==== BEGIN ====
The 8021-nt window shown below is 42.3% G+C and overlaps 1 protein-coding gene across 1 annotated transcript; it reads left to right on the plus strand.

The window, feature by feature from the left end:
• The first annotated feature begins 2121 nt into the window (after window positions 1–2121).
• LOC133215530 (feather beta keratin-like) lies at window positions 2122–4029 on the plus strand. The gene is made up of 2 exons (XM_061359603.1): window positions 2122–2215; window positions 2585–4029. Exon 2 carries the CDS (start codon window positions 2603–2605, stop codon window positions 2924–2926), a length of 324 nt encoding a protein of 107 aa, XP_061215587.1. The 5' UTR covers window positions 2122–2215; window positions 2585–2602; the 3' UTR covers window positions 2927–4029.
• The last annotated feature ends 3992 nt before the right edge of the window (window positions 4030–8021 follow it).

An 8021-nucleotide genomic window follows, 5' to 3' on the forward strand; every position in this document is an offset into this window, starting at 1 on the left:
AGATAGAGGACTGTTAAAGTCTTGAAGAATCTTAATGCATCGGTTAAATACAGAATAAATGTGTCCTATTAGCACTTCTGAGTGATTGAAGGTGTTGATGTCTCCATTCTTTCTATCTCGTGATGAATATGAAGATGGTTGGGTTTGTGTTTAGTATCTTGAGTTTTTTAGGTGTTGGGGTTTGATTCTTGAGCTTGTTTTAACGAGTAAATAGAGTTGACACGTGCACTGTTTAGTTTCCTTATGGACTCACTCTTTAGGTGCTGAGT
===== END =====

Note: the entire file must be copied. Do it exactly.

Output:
The 8021-nt window shown below is 42.3% G+C and overlaps 1 protein-coding gene across 1 annotated transcript; it reads left to right on the plus strand.

The window, feature by feature from the left end:
• The first annotated feature begins 2121 nt into the window (after window positions 1–2121).
• LOC133215530 (feather beta keratin-like) lies at window positions 2122–4029 on the plus strand. The gene is made up of 2 exons (XM_061359603.1): window positions 2122–2215; window positions 2585–4029. Exon 2 carries the CDS (start codon window positions 2603–2605, stop codon window positions 2924–2926), a length of 324 nt encoding a protein of 107 aa, XP_061215587.1. The 5' UTR covers window positions 2122–2215; window positions 2585–2602; the 3' UTR covers window positions 2927–4029.
• The last annotated feature ends 3992 nt before the right edge of the window (window positions 4030–8021 follow it).

An 8021-nucleotide genomic window follows, 5' to 3' on the forward strand; every position in this document is an offset into this window, starting at 1 on the left:
AGATAGAGGACTGTTAAAGTCTTGAAGAATCTTAATGCATCGGTTAAATACAGAATAAATGTGTCCTATTAGCACTTCTGAGTGATTGAAGGTGTTGATGTCTCCATTCTTTCTATCTCGTGATGAATATGAAGATGGTTGGGTTTGTGTTTAGTATCTTGAGTTTTTTAGGTGTTGGGGTTTGATTCTTGAGCTTGTTTTAACGAGTAAATAGAGTTGACACGTGCACTGTTTAGTTTCCTTATGGACTCACTCTTTAGGTGCTGAGT